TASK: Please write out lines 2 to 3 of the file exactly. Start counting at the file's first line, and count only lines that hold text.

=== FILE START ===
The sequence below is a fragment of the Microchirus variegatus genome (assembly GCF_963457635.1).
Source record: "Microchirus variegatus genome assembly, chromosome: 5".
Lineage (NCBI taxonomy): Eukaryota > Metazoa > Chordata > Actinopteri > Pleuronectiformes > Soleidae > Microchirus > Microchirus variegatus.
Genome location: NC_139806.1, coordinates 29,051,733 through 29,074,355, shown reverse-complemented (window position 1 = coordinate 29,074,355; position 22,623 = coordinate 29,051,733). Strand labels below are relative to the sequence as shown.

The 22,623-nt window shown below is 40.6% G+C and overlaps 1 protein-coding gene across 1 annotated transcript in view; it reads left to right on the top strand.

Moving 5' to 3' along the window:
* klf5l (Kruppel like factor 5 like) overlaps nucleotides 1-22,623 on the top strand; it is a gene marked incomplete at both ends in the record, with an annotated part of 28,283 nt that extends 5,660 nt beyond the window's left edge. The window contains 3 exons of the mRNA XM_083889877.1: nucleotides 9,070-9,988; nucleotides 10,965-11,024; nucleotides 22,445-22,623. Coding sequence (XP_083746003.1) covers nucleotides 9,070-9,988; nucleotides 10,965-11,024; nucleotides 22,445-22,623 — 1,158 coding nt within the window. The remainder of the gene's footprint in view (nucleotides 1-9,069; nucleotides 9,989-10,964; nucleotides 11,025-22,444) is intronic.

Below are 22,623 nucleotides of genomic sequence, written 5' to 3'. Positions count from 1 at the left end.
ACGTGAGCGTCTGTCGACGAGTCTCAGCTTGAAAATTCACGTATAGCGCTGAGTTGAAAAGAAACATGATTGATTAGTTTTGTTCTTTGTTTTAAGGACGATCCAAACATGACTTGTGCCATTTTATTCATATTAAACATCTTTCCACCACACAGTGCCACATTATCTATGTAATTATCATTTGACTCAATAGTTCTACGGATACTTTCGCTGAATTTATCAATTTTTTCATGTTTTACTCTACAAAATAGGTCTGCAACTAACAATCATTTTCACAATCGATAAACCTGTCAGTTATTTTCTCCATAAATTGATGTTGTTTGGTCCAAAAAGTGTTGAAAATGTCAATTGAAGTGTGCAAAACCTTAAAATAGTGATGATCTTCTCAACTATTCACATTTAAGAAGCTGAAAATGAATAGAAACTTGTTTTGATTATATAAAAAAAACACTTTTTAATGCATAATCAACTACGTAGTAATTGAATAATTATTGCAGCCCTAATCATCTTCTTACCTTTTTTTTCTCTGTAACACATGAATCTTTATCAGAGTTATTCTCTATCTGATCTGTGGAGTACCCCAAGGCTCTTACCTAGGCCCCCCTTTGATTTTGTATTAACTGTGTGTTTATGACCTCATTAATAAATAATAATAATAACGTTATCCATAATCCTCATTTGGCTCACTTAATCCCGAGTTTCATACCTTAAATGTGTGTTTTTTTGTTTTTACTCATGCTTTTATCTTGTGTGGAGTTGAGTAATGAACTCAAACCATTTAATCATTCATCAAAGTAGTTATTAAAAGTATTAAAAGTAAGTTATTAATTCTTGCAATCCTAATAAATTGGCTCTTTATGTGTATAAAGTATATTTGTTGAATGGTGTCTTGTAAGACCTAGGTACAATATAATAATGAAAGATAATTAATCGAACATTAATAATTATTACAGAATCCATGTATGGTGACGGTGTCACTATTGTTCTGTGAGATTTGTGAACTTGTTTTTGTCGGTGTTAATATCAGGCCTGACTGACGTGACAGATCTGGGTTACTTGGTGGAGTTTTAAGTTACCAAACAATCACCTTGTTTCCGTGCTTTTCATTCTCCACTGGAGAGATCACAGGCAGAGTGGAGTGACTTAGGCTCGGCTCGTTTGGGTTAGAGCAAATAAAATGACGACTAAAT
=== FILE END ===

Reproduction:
Source record: "Microchirus variegatus genome assembly, chromosome: 5".
Lineage (NCBI taxonomy): Eukaryota > Metazoa > Chordata > Actinopteri > Pleuronectiformes > Soleidae > Microchirus > Microchirus variegatus.